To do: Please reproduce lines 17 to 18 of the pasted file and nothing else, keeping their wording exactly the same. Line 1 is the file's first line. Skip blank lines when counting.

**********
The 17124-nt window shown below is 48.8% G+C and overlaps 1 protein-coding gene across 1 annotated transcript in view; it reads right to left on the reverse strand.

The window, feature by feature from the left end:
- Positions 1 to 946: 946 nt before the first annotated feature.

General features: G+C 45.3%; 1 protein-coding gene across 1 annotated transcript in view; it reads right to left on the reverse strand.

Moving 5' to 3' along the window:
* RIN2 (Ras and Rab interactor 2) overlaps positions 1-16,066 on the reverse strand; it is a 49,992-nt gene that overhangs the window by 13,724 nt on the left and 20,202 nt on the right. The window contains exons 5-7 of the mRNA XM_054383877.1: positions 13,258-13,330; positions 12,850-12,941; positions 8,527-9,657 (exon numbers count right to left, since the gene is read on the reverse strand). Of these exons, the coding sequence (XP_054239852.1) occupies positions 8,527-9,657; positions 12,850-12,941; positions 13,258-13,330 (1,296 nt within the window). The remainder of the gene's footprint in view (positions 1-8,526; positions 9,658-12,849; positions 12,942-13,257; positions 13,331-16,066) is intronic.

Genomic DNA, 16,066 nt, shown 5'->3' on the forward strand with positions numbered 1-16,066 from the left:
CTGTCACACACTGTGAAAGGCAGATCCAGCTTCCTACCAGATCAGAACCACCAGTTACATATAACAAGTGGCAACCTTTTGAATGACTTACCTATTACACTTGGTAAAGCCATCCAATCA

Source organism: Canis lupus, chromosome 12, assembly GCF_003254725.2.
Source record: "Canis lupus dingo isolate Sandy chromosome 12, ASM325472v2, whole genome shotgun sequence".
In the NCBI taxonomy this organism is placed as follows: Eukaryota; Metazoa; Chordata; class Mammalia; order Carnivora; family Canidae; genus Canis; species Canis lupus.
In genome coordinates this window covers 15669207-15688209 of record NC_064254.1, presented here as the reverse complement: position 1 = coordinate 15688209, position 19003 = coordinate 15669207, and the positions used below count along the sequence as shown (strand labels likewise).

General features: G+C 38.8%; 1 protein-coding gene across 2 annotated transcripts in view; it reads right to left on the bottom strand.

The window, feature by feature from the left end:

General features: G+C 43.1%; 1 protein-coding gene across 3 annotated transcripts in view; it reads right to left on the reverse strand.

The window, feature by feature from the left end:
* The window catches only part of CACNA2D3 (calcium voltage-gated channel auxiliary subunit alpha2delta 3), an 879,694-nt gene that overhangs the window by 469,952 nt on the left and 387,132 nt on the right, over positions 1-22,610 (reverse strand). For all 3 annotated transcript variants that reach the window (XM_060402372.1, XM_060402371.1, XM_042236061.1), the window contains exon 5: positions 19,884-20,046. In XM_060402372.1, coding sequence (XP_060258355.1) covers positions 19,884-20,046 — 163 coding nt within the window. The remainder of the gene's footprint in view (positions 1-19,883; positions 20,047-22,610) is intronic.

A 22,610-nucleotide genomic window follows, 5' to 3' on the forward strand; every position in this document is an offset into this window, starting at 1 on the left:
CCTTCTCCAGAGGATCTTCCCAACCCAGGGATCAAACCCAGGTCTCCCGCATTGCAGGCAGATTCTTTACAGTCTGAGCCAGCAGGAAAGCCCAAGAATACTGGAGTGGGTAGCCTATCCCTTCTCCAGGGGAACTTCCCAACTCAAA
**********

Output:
* The window catches only part of CACNA2D3 (calcium voltage-gated channel auxiliary subunit alpha2delta 3), an 879,694-nt gene that overhangs the window by 469,952 nt on the left and 387,132 nt on the right, over positions 1-22,610 (reverse strand). For all 3 annotated transcript variants that reach the window (XM_060402372.1, XM_060402371.1, XM_042236061.1), the window contains exon 5: positions 19,884-20,046. In XM_060402372.1, coding sequence (XP_060258355.1) covers positions 19,884-20,046 — 163 coding nt within the window. The remainder of the gene's footprint in view (positions 1-19,883; positions 20,047-22,610) is intronic.

A 22,610-nucleotide genomic window follows, 5' to 3' on the forward strand; every position in this document is an offset into this window, starting at 1 on the left: